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Page last updated at 12:11 GMT, Monday, 5 January 2009

Saints slump exposes crisis

By Chris Bevan
BBC Sport at St Mary's

It was touted as a potential FA Cup fairytale but, much like the rest of their season, Southampton's third-round tie against Manchester United was more of a horror story.

The ease of United's 3-0 victory at St Mary's may have been down in part to the 37th-minute red card shown to Saints striker Matt Paterson, which made a difficult task against the Premier League, European and Club World Cup champions almost impossible.

Matt Paterson
Paterson's dismissal typified a disappointing afternoon for Southampton against Man Utd
But the young Southampton team - with an average age of only 23 - that offered so little resistance to Sir Alex Ferguson's side is faring little better in the Championship, where they are second from bottom with only five wins from 26 games.

The harsh reality for Saints fans is that their club is in crisis, despite protestations to the contrary from Dutch head coach Jan Poortvliet and chairman Rupert Lowe, who returned for a second spell at the helm of the club in May 2008.

There is trouble off the pitch, with Lowe coming under fire at a stormy AGM in December after debts of 27.5m were revealed.

And things are no better on it, with only one home win all season and a paltry 22 goals scored in 26 games.

Lowe insisted at the AGM that Saints play some of the best football in the Championship and, at times against United, Poortvliet's side showed what they are capable of on the ball.

But the Saints' pretty passing belies an inability to score that has seen them slump to second-bottom in the table, with 20 games left to save themselves.

Poortvliet, 52, a member of the Netherlands side that lost the 1978 World Cup final to Argentina, promised 'total football' when he arrived at the club in May but his approach has so far been ill-suited to the hustle and bustle of the second tier of English football.

And his appointment looks like another gamble by Lowe, who has made surprise appointments in the past - notably bringing in England's rugby World Cup-winning coach Clive Woodward as performance director for an ill-fated spell in 2005.

Fans have made their feelings clear about the current regime, with Sunday's sell-out crowd of over 31,000 merely emphasizing the drop in attendances the club has suffered; Saints' average in the league this season is less than 17,000 - their lowest since they left The Dell for St Mary's in 2001.

BBC Sport's Chris Bevan

There are many reasons for that, including the current economic climate, but some supporters on the BBC 606 message boards insist they will not set foot inside the stadium while Lowe remains in charge.

To their credit, those that do show up have not turned on Poortvliet or his players, who are mainly products of the youth team, although against United there were regular chants of 'sack the board' .

The fans probably realise there is little point in haranguing a team that is trying its best but falling short and Poortvliet has adopted a similar approach of only saying encouraging things about his players, however badly results are going.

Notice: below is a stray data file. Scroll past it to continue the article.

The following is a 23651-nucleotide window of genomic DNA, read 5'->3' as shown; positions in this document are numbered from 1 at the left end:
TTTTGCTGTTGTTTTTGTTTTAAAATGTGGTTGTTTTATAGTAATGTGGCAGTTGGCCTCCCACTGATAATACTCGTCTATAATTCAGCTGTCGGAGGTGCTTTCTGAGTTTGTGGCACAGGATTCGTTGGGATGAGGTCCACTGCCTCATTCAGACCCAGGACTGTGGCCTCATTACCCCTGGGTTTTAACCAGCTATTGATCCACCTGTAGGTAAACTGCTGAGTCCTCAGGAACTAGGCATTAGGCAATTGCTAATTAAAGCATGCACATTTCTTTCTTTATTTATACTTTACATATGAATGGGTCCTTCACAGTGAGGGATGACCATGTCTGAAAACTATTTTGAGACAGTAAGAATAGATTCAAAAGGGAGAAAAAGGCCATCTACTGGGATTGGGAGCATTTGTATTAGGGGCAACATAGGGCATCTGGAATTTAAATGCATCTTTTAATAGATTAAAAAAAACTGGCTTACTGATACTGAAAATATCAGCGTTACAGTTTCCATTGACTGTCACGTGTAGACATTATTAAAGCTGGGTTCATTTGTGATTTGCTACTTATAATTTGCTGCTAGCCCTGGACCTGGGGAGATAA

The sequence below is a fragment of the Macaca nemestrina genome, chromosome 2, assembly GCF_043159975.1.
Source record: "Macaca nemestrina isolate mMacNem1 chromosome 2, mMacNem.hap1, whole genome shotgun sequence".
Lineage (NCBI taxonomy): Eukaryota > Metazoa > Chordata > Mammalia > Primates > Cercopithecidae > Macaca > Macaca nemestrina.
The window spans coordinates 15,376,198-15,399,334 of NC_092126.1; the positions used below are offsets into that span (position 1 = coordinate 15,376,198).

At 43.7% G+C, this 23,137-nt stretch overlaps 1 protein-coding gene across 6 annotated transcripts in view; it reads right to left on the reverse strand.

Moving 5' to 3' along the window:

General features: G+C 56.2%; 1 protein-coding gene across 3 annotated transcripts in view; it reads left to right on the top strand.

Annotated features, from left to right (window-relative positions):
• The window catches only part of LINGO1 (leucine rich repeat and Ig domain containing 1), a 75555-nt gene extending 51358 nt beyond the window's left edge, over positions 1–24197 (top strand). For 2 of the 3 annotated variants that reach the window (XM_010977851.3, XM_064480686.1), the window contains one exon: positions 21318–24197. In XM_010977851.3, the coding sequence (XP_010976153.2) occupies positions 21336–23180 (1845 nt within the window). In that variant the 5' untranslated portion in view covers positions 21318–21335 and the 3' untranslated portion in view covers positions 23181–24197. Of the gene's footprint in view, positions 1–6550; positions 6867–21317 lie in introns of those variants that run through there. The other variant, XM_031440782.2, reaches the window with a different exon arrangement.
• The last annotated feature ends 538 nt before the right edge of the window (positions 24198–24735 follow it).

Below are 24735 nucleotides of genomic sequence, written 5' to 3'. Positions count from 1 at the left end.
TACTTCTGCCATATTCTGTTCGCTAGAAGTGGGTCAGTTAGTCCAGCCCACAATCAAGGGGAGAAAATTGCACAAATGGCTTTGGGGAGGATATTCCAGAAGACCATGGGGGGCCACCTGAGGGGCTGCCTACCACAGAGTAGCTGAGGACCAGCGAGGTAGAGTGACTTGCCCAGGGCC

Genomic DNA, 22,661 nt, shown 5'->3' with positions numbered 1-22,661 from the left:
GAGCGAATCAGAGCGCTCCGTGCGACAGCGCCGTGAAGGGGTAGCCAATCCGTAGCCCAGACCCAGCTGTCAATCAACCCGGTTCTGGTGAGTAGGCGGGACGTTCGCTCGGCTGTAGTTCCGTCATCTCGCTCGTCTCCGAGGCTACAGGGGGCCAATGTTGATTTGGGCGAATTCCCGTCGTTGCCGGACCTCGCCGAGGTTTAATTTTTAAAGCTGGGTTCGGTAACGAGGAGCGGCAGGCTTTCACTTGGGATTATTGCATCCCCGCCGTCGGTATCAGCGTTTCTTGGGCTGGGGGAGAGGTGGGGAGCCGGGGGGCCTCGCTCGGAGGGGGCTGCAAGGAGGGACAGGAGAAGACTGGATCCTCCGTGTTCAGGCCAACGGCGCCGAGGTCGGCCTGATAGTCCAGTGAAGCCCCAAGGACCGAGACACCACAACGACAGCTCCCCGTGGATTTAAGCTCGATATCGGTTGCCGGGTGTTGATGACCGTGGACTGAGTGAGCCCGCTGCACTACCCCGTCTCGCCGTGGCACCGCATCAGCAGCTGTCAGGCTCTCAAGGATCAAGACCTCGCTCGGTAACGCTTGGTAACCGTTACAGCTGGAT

Unsurprisingly he was upbeat about his side's Cup exit, laying the blame at the feet of referee Mike Riley and insisting the experience of playing United will benefit his team in the long run.

"The first goal was offside and the red card was just a normal tackle," the Dutchman told BBC Sport afterwards. "The penalty was a cheap one and then we were trailing 2-0 with 10 men. It is difficult enough with 11 against United.

"But I think we will learn from playing them. The players saw how to circulate the ball, how to be free, how to lose markers with movement at corners and everywhere on the pitch.

"The positive thing is that the boys never gave up and fought until the end. That is what they had to do and next week (against Barnsley) we will start again and fight to stay in the league. We have to work hard now."

The days of around a decade ago when not only were United regular visitors to the south coast but were also regularly beaten, occasionally heavily, are long gone now

It is only six years ago that Saints finished in the top 10 of the Premier League and came close to winning the Cup - they lost the 2003 final to Arsenal - but a battle to avoid falling into League One is all that is on the horizon now.

The days of around a decade ago when not only were United regular visitors to the south coast but were also regularly beaten, occasionally heavily, are long gone now.

Southampton used to put United in their place - but their latest meeting only showed how far Saints have fallen and, sadly for their fans, things could get worse before they get better.

Their only consolation is that the 500,000 or so that the club pocketed because Sunday's game was televised live may mean the likes of Adam Lallana and Andrew Surman do not have to be sold this month.

"I think everyone will stay," Poortvliet said afterwards.

If Southampton are to avoid falling out of the top two divisions for the first time since 1960, he needs to be right.

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see also
Southampton 0-3 Man Utd
04 Jan 09 |  FA Cup
When Saints shocked Man Utd
02 Jan 09 |  FA Cup
Surman not fazed by transfer talk
02 Jan 09 |  Southampton
Southampton complete double swoop
02 Jan 09 |  Southampton
Poortvliet named new Saints boss
30 May 08 |  Southampton

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